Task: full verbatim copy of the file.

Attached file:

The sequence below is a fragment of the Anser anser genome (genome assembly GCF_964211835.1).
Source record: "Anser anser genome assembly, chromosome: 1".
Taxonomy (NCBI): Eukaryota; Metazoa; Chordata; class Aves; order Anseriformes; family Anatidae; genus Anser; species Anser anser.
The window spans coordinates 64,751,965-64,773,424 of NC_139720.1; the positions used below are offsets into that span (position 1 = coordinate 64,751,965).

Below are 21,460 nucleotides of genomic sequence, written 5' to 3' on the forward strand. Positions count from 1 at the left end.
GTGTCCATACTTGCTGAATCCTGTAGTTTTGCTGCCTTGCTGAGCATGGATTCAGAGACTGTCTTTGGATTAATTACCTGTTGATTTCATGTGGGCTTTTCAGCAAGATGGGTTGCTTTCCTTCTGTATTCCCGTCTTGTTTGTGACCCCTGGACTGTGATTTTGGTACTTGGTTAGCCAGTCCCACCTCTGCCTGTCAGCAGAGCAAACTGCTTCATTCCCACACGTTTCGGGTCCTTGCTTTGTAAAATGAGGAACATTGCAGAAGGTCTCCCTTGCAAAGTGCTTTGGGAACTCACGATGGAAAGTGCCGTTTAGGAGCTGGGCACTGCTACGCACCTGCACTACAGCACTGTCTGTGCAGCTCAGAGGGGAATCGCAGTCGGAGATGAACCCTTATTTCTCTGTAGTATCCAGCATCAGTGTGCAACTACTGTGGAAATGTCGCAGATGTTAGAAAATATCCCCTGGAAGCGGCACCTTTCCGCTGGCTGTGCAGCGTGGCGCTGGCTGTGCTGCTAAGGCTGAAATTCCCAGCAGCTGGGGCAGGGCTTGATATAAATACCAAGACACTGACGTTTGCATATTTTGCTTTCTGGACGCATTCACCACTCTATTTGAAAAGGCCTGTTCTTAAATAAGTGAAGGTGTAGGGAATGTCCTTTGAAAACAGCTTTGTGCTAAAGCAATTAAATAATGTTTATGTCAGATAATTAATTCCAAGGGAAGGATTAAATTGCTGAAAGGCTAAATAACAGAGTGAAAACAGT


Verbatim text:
The sequence below is a fragment of the Anser anser genome (genome assembly GCF_964211835.1).
Source record: "Anser anser genome assembly, chromosome: 1".
Taxonomy (NCBI): Eukaryota; Metazoa; Chordata; class Aves; order Anseriformes; family Anatidae; genus Anser; species Anser anser.
The window spans coordinates 64,751,965-64,773,424 of NC_139720.1; the positions used below are offsets into that span (position 1 = coordinate 64,751,965).

Below are 21,460 nucleotides of genomic sequence, written 5' to 3' on the forward strand. Positions count from 1 at the left end.
GTGTCCATACTTGCTGAATCCTGTAGTTTTGCTGCCTTGCTGAGCATGGATTCAGAGACTGTCTTTGGATTAATTACCTGTTGATTTCATGTGGGCTTTTCAGCAAGATGGGTTGCTTTCCTTCTGTATTCCCGTCTTGTTTGTGACCCCTGGACTGTGATTTTGGTACTTGGTTAGCCAGTCCCACCTCTGCCTGTCAGCAGAGCAAACTGCTTCATTCCCACACGTTTCGGGTCCTTGCTTTGTAAAATGAGGAACATTGCAGAAGGTCTCCCTTGCAAAGTGCTTTGGGAACTCACGATGGAAAGTGCCGTTTAGGAGCTGGGCACTGCTACGCACCTGCACTACAGCACTGTCTGTGCAGCTCAGAGGGGAATCGCAGTCGGAGATGAACCCTTATTTCTCTGTAGTATCCAGCATCAGTGTGCAACTACTGTGGAAATGTCGCAGATGTTAGAAAATATCCCCTGGAAGCGGCACCTTTCCGCTGGCTGTGCAGCGTGGCGCTGGCTGTGCTGCTAAGGCTGAAATTCCCAGCAGCTGGGGCAGGGCTTGATATAAATACCAAGACACTGACGTTTGCATATTTTGCTTTCTGGACGCATTCACCACTCTATTTGAAAAGGCCTGTTCTTAAATAAGTGAAGGTGTAGGGAATGTCCTTTGAAAACAGCTTTGTGCTAAAGCAATTAAATAATGTTTATGTCAGATAATTAATTCCAAGGGAAGGATTAAATTGCTGAAAGGCTAAATAACAGAGTGAAAACAGT